Late Miocene-Quaternary adakitic rocks are widely distributed in northwestern Iran and are a key component of magmatism in the Turkish–Iranian Plateau of the collision zone between Eurasia and Arabia. Igneous rocks with adakitic affinity are distributed over large parts of northwestern Iran, eastern Turkey, and the Lesser Caucasus, and post-date a presumed slab break-off event at c. 10 Ma. Here, we present whole-rock Sr–Nd isotopic data for 4.5–0.149 Myr adakitic rocks of Sabalan volcano, NW Iran. These rocks are characterized by near-identical 87Sr/86Sr = 0.7044 to 0.7045 and ɛNd = + 2.24 to + 2.76. This is interpreted to indicate that Sabalan magmas were primarily generated by melting juvenile intrusions at the base of thickened lower crust and that assimilation of upper continental crustal rocks only played a minor role in their evolution relative to fractional crystallization. The delay between slab break-off beneath the Neo-Tethyan suture zone and magmatic activity at Sabalan is indicative for asthenospheric melting being triggered by small-scale mantle convection underneath the Turkish-Iranian Plateau. A preferred scenario is that the detached slab heated up in the mantle causing dehydration, and ascending fluids consequently lowered the viscosity of the mantle. Subsequently, the delaminated lower lithosphere was replaced by asthenospheric mantle which heated and partially melted lower crustal rocks to generate adakitic magmas. Collectively, these events occurred after a significant temporal hiatus that followed the earlier slab break-off event when remnants of subducted Neo-Tethyan lithosphere became detached.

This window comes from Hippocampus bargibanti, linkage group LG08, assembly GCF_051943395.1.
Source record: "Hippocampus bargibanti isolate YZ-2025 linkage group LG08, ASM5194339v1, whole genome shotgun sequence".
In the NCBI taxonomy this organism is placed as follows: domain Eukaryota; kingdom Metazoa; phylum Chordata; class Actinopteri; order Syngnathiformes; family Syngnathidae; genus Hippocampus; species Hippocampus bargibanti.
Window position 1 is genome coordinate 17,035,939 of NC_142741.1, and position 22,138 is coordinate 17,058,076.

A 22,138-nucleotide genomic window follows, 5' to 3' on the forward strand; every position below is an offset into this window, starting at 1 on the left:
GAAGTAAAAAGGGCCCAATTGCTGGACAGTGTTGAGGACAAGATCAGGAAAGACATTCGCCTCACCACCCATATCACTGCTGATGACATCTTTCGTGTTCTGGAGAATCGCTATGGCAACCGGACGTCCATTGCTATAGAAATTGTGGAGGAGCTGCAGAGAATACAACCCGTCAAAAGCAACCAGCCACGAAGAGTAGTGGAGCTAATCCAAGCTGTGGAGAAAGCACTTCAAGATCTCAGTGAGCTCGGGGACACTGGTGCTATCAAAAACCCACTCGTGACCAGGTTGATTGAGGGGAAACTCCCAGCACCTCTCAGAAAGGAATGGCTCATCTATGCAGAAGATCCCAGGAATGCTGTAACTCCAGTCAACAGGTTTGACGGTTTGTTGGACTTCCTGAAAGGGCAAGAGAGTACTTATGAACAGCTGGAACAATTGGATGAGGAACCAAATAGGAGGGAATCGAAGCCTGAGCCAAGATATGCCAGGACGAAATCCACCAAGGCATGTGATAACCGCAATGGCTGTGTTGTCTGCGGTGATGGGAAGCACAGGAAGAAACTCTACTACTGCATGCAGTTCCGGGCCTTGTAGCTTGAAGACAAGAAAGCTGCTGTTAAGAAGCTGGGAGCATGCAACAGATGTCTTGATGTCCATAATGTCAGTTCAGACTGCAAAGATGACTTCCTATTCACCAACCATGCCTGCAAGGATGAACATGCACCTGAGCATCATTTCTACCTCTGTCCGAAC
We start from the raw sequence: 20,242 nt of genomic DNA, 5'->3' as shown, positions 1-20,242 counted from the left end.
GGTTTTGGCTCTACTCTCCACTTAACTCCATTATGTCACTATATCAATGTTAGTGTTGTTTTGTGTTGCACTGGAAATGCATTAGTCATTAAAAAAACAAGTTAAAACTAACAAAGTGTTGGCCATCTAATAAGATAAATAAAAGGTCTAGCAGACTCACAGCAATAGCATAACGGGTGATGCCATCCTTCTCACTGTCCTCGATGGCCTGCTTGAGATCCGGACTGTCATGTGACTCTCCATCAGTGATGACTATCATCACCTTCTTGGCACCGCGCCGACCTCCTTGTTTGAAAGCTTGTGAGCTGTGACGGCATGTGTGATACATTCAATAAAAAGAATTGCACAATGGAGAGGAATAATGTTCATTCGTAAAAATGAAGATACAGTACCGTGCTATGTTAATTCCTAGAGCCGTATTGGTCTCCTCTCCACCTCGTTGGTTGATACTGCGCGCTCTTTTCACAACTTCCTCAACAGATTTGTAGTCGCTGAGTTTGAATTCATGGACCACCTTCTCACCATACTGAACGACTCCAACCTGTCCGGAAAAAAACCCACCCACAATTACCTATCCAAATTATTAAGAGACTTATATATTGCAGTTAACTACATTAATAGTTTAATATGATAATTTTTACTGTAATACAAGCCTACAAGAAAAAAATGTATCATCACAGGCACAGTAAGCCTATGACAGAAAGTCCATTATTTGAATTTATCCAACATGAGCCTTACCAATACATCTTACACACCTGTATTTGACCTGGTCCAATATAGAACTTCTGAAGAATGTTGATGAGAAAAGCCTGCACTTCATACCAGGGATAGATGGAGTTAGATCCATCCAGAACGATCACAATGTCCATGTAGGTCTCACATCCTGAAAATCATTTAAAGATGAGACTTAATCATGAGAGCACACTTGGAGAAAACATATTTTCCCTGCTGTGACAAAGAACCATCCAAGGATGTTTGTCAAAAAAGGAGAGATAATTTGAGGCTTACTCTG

- Mantle upwelling
- Sr–Nd isotopes
ASJC Scopus subject areas
- Earth and Planetary Sciences(all)